Microsoft has written custom handlers for common image formats such as GIFs, JPEG and TIFF, audio/video media files such as MP4 as well as AutoCAD DWG which will substantially reduce the upload times as well as the consumed bandwidth. Now that differential sync can be linked to local caching this makes large files and cloud storage a practical combination for the first time.

One of the biggest advantages of cloud storage is the ability to share files between co-workers and external partners but this can be hindered by processes such as CAD/CAM  and image editors requiring their own viewing software. Fortunately the OneDrive web interface now comes with built-in preview tools which includes AutoCAD and support for 360-degree images. Microsoft will be releasing new viewers at regular intervals to further extend the current range of graphics handlers which includes  GIF, JPEG, JPG. JPE, MEF, MRW, NEF, NRW, ORF, PANO, PEF, PNG, SPM, TIF, TIFF, XBM, and XCF files.

Lastly, OneDrive's preview tools also offers basic editing features including the ability to add comments and annotate PDF files which is a useful plus for education.

Checking back on the blog history it’s been over five years since the first post appeared promoting the use of SaaS in education.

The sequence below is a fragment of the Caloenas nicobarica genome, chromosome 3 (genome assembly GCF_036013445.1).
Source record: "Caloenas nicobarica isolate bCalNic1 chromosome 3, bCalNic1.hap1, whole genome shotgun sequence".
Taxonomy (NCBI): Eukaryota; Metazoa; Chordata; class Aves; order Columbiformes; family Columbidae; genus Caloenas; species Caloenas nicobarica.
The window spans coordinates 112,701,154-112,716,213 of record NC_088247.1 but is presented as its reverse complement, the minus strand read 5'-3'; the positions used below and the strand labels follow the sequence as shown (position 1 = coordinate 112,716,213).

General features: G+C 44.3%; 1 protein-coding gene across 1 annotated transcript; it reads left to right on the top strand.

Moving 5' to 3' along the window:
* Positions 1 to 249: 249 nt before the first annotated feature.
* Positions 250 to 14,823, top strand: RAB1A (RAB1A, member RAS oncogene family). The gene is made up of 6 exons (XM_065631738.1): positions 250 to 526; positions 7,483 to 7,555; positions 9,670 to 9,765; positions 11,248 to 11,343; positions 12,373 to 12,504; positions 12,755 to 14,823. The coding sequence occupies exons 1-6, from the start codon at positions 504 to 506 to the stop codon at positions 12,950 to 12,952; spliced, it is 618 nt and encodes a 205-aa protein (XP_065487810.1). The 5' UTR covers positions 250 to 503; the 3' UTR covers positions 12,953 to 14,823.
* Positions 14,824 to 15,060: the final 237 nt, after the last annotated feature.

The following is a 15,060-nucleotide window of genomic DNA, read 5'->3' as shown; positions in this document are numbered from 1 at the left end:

In 2014 a serverless deployment was possible but with certain technical challenges such as  the management of Microsoft desktops, print handling and third party integration with cloud directory services. Over the intervening period each one of these restrictions has been removed.  Now another hurdle falls with workable solution for manipulating large files directly from cloud storage.

It’s still not perfect but neither was placing a mini-datacenter in every school.

Saturday, 30 November 2019

Working with simple passwords in Azure AD.

Microsoft Office 365 (Azure AD) has a default configuration that requires complex passwords that are updated on a regular basis. Complex passwords are 8 to 256 characters that combine at least three of the following: uppercase letters, lowercase letters, numbers and symbols. This level of security is standard practice in a world where everybody has a responsibility to protect their digital identify.

However managing this type of policy in schools can be difficult, especially for early year groups. Complex passwords and enforced password changes are not something a teacher wants to face first thing on a Monday morning.